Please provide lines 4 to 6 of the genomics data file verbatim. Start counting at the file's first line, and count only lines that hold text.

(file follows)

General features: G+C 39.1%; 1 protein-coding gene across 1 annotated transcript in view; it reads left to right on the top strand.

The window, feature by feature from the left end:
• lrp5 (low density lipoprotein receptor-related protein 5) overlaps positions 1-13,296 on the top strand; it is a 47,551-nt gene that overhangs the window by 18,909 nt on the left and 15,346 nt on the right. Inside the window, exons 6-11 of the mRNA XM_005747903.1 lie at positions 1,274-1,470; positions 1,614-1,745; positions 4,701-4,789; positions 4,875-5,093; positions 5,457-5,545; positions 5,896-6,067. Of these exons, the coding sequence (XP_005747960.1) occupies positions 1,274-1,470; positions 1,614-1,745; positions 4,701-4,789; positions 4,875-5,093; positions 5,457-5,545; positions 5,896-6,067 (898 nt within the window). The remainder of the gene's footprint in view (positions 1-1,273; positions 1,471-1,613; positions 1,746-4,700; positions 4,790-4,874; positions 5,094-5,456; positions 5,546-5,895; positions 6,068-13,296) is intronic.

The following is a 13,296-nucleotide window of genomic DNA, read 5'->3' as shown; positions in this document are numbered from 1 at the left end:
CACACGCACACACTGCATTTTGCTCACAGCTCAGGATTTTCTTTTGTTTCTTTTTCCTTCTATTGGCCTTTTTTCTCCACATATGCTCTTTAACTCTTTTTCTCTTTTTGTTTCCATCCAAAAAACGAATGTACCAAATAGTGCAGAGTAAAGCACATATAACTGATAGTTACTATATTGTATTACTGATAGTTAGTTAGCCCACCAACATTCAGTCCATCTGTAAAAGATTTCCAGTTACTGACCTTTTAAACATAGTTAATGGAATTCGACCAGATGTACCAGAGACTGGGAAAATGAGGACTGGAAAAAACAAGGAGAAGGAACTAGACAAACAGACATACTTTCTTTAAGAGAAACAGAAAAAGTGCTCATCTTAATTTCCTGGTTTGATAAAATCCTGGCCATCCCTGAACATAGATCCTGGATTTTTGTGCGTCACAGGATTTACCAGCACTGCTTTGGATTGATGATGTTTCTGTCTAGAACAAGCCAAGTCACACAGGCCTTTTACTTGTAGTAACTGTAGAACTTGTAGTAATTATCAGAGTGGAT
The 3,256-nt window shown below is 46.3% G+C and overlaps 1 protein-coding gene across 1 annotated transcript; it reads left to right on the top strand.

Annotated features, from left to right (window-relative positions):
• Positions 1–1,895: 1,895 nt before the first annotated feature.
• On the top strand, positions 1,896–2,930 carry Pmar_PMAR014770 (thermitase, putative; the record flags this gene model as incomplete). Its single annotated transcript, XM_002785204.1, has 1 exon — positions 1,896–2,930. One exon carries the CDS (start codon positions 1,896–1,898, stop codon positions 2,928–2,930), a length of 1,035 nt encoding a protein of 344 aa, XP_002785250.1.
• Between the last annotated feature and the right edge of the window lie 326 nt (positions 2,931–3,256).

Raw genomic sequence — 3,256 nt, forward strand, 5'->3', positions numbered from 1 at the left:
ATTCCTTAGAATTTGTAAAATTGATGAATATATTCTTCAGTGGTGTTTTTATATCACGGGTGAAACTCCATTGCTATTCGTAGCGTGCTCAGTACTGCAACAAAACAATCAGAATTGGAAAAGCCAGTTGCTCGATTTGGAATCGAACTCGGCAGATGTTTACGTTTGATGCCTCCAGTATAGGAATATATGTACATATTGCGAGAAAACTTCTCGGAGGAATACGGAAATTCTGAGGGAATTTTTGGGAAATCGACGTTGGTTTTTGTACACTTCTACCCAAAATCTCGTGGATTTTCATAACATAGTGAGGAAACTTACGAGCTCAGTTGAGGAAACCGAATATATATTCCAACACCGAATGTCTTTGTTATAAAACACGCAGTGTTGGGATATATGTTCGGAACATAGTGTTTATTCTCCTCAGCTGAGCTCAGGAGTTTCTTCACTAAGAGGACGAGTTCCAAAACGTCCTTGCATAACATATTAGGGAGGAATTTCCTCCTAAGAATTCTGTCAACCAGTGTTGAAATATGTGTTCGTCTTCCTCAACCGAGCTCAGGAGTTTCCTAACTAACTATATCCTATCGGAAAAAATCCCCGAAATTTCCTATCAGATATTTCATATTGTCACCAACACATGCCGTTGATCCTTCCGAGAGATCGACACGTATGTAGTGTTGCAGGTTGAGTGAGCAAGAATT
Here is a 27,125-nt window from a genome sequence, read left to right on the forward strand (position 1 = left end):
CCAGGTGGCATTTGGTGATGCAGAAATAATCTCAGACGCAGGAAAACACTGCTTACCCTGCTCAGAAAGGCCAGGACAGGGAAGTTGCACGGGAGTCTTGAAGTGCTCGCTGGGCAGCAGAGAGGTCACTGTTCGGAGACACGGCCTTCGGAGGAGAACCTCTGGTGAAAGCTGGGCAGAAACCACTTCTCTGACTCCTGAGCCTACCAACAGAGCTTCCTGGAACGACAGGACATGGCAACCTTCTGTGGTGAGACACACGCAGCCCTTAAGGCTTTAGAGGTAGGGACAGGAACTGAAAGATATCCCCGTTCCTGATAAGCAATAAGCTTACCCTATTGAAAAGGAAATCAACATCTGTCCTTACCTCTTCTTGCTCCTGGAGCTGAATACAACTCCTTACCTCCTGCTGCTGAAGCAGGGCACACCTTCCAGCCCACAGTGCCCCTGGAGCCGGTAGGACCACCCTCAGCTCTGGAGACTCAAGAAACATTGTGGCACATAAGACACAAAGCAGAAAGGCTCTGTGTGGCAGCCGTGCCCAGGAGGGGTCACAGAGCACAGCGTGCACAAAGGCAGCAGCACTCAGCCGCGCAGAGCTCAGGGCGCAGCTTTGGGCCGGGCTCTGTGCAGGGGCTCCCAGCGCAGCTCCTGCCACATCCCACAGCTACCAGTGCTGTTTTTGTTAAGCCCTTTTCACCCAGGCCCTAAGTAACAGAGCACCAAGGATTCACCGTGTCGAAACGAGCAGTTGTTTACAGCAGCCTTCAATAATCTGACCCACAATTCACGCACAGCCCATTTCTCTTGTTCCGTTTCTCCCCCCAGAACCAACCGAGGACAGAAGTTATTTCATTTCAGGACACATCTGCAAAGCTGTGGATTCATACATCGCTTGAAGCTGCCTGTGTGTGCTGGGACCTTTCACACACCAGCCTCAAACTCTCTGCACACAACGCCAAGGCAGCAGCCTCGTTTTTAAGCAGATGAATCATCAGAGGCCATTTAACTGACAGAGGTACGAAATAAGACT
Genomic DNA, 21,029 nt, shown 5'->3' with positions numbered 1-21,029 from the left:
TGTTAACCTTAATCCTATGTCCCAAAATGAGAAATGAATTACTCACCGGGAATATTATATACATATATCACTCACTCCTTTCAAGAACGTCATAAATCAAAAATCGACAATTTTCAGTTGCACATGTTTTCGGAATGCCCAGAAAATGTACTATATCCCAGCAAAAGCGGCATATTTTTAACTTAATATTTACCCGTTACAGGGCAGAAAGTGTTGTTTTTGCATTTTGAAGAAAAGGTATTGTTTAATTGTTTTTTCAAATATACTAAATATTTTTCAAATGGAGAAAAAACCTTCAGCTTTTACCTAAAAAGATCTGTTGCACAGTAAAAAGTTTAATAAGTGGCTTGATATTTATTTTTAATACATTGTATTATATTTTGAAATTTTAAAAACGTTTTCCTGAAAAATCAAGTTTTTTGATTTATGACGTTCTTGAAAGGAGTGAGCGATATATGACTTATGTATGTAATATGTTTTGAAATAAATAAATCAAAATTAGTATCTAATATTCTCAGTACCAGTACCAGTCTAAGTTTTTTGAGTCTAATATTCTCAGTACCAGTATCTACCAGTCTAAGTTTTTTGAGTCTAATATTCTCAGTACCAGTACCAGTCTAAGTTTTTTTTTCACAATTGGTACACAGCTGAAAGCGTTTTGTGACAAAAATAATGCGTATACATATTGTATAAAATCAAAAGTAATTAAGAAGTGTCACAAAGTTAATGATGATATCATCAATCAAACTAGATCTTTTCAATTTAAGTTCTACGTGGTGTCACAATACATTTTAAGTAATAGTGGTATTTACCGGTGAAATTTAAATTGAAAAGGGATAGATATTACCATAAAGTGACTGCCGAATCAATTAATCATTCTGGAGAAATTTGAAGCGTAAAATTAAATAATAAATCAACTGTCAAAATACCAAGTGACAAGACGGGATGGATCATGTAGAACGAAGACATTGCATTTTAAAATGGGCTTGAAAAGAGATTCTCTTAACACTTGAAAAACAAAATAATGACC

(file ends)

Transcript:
The following is a 13,296-nucleotide window of genomic DNA, read 5'->3' as shown; positions in this document are numbered from 1 at the left end:
CACACGCACACACTGCATTTTGCTCACAGCTCAGGATTTTCTTTTGTTTCTTTTTCCTTCTATTGGCCTTTTTTCTCCACATATGCTCTTTAACTCTTTTTCTCTTTTTGTTTCCATCCAAAAAACGAATGTACCAAATAGTGCAGAGTAAAGCACATATAACTGATAGTTACTATATTGTATTACTGATAGTTAGTTAGCCCACCAACATTCAGTCCATCTGTAAAAGATTTCCAGTTACTGACCTTTTAAACATAGTTAATGGAATTCGACCAGATGTACCAGAGACTGGGAAAATGAGGACTGGAAAAAACAAGGAGAAGGAACTAGACAAACAGACATACTTTCTTTAAGAGAAACAGAAAAAGTGCTCATCTTAATTTCCTGGTTTGATAAAATCCTGGCCATCCCTGAACATAGATCCTGGATTTTTGTGCGTCACAGGATTTACCAGCACTGCTTTGGATTGATGATGTTTCTGTCTAGAACAAGCCAAGTCACACAGGCCTTTTACTTGTAGTAACTGTAGAACTTGTAGTAATTATCAGAGTGGAT
The 3,256-nt window shown below is 46.3% G+C and overlaps 1 protein-coding gene across 1 annotated transcript; it reads left to right on the top strand.